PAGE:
Hey hey. Happy Thursday!
I’m sharing a super cute and easy little spring craft over at Remodelaholic today. Amidst all of the more home renovation stuff we’ve been up to I find it fun to just sit at the table with a little glue and glitter every now and again and work on something that I don’t need to think “will the future home owner’s like this?”, “how will this effect resale?” or “how exactly am I going to repaint the entire exterior all by myself?”. You know, without making a mess of the entire sidewalk.
And in the last couple of weeks we had visits from my mom, mother-in-law, sister-in-law and niece (who turned 12 while she was here!) so there’s been quite a bit of non-house stuff going on, in addition to some just-for-plain-fun house stuff. You know … pillows and plantings and decorating a church pew stuff.
But, back along the home improvement front, we talked about the primer we used on the exterior here. And I was thrilled to get more “sometimes we’ve just gotta use some VOCs” comments than “I would never ever use VOCs, even if it was apparent it would be the best product for the job”. So thanks for that. Sometimes it just is what it is, if you know what I mean.
And with the use of the oil based primer and paint comes either the a) throw the brush away after every use or, b) figure out how to clean all of that nasty stuff off that dang brush solution.
And since good quality paint brushes are not exactly pocket change I opted to try my hand at option b. And it worked.
Like most new things, the process for figuring out how to clean my oil based paint brushes started with a little googling and I quickly found this tutorial from Kristi, but I didn’t have any mineral spirits on hand so I improvised and after a few minutes I had a nice and clean paint brush.
Here’s what worked for me.
All you need:
- oil based paint soaked brush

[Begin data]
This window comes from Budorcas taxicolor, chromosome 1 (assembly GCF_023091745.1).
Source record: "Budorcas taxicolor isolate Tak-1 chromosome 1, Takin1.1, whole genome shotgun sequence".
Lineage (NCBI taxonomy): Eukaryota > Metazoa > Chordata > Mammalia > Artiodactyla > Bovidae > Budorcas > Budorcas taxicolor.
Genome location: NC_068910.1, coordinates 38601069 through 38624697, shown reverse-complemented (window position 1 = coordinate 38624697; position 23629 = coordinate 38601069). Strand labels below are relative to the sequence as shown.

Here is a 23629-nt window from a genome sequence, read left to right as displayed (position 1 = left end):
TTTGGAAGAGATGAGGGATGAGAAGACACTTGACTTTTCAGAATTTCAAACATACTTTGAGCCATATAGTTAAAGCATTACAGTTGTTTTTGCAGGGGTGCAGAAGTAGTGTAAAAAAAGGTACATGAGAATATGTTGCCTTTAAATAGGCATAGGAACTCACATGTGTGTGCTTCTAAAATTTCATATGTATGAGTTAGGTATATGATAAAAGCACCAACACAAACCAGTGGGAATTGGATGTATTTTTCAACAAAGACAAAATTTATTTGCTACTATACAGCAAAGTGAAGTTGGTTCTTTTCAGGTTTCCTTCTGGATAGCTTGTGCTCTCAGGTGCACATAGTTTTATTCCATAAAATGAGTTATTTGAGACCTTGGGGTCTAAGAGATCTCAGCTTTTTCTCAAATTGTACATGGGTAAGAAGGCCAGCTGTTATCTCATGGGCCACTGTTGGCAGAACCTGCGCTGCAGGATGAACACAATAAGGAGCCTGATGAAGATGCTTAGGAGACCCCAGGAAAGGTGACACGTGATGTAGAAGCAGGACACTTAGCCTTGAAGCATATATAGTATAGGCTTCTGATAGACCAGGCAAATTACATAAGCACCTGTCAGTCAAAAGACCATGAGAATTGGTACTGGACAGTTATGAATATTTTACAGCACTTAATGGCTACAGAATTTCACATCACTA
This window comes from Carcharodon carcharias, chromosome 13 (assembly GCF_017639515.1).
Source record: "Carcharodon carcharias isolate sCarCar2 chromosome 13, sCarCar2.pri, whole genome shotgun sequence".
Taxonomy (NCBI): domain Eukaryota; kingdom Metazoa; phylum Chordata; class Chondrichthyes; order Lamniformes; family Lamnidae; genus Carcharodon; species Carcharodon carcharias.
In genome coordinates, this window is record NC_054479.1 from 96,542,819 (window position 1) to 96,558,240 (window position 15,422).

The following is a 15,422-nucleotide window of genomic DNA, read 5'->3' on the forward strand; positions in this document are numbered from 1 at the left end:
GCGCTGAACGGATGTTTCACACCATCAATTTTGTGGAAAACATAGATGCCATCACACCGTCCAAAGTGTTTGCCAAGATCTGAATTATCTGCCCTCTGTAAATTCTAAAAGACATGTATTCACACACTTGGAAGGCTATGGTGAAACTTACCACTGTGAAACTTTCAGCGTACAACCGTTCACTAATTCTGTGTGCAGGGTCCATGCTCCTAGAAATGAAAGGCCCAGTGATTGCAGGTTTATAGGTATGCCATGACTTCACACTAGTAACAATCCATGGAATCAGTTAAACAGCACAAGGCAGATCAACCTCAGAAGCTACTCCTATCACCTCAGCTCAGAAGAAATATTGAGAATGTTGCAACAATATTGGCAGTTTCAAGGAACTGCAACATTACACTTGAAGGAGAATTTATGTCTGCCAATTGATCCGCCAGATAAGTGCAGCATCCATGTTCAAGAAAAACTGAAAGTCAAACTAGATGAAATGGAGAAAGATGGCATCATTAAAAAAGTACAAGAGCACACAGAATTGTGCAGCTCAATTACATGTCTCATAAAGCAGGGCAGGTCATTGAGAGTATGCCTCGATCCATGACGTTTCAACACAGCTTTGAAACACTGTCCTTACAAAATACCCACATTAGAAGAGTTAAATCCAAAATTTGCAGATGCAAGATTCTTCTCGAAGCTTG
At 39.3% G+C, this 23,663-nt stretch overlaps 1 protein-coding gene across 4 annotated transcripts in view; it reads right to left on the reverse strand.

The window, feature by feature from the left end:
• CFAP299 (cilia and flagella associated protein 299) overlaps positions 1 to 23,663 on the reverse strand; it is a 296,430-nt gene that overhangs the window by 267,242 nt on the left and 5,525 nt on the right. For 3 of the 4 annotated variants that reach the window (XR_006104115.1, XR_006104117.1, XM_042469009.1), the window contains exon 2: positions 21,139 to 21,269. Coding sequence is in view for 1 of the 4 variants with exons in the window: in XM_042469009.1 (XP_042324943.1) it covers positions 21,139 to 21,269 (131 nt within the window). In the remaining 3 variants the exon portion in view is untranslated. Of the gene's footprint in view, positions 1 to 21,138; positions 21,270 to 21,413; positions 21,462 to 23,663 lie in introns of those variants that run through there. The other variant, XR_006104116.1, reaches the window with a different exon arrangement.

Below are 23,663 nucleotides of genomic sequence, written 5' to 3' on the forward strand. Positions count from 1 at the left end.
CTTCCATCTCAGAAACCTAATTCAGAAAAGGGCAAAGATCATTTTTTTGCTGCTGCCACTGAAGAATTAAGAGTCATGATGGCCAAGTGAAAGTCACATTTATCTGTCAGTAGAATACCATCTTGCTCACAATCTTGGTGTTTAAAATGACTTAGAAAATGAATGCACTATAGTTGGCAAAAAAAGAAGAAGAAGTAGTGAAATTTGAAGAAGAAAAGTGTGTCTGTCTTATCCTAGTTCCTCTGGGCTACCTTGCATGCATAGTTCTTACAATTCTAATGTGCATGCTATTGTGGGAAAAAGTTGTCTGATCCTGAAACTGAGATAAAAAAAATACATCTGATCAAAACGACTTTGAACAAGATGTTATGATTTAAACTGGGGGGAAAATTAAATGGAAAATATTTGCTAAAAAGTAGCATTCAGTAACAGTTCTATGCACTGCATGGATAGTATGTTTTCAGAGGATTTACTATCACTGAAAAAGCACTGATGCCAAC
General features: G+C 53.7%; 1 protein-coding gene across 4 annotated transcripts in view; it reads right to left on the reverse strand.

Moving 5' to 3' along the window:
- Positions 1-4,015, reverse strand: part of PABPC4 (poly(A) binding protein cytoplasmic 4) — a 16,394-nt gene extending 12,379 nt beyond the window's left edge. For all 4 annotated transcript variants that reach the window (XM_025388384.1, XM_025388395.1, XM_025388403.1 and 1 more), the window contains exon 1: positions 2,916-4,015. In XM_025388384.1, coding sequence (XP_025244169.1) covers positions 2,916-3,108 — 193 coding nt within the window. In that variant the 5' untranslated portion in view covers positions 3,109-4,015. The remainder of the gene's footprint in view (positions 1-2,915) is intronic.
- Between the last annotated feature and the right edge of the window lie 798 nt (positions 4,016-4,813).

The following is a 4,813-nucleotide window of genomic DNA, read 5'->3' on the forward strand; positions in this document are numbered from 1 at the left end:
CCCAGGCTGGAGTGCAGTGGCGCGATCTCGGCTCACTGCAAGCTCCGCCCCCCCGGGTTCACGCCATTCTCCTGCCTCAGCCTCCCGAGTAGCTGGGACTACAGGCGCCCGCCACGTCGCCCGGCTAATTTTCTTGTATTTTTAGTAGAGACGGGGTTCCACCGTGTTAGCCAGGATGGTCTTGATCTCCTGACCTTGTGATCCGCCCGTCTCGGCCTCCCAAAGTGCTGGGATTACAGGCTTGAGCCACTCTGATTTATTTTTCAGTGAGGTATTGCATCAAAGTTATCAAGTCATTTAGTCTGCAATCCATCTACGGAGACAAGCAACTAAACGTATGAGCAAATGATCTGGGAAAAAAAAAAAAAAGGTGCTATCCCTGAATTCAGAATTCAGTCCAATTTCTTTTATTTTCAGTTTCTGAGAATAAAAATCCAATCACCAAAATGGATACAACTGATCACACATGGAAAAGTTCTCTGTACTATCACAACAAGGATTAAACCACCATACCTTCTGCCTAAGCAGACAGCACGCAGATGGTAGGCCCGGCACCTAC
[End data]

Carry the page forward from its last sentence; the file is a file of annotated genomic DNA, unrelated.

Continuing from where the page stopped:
- disposable cup
- acetone (the active ingredient in fingernail polish remover)
- olive oil
- running tap water
- a little bit of patience
1 – Find some oil paint and dunk your brush in it.
2 – Wipe as much excess paint out of the brush with a rag, or in my case a dish towel.
3 – Fill a cup with a cup or so of acetone, I happened to have a can of it on hand from that time I tried to cut a bottle with string. Acetone is inexpensive an easy to find in any home improvement store.
4 – Dunk the brush and swish it around. Much of the paint will magically fall off and accumulate in the bottom of the cup. It is seriously kind of amazing how thick this paint is and how much it clumps up at the bottom of the cup.
You could dispose of this acetone paint mixture and repeat if you feel like it would help. Depending on the brush I sometimes do this twice.
5 – Pour about a teaspoon of oil onto the brush. Keep the brush over the sink and warm tap water running so the paint doesn’t accumulate in your sink. I used olive oil, but I’m sure vegetable or another kind would work just fine.
6 – Work it, work it, work it. Get your fingernails and tips right in there and literally work the paint out of the brush.
Run your fingers right up through the bristles and you will be a mess, and now that I’m looking at the picture, you should start out by taking off your rings, especially if they happen to be of the wedding variety. Oops.
You’re going to need to repeat this step a few times, and don’t forget to keep the water running. But I was so happy that at the end of it all I had a perfectly usable brush.
I did put it in the fridge until the next time I used it, because that works whenever you don’t want to wash your brush at all between uses (we all know that by now, right?!?!) and I just wanted to be safe. But I’ve gone back to using the brush with regular old paint and have since washed it a few more times with just water and it is definitely good to go.
So, for a few dollars and a few minutes I saved one lone paint brush. That makes my cheap self a very happy cheap self.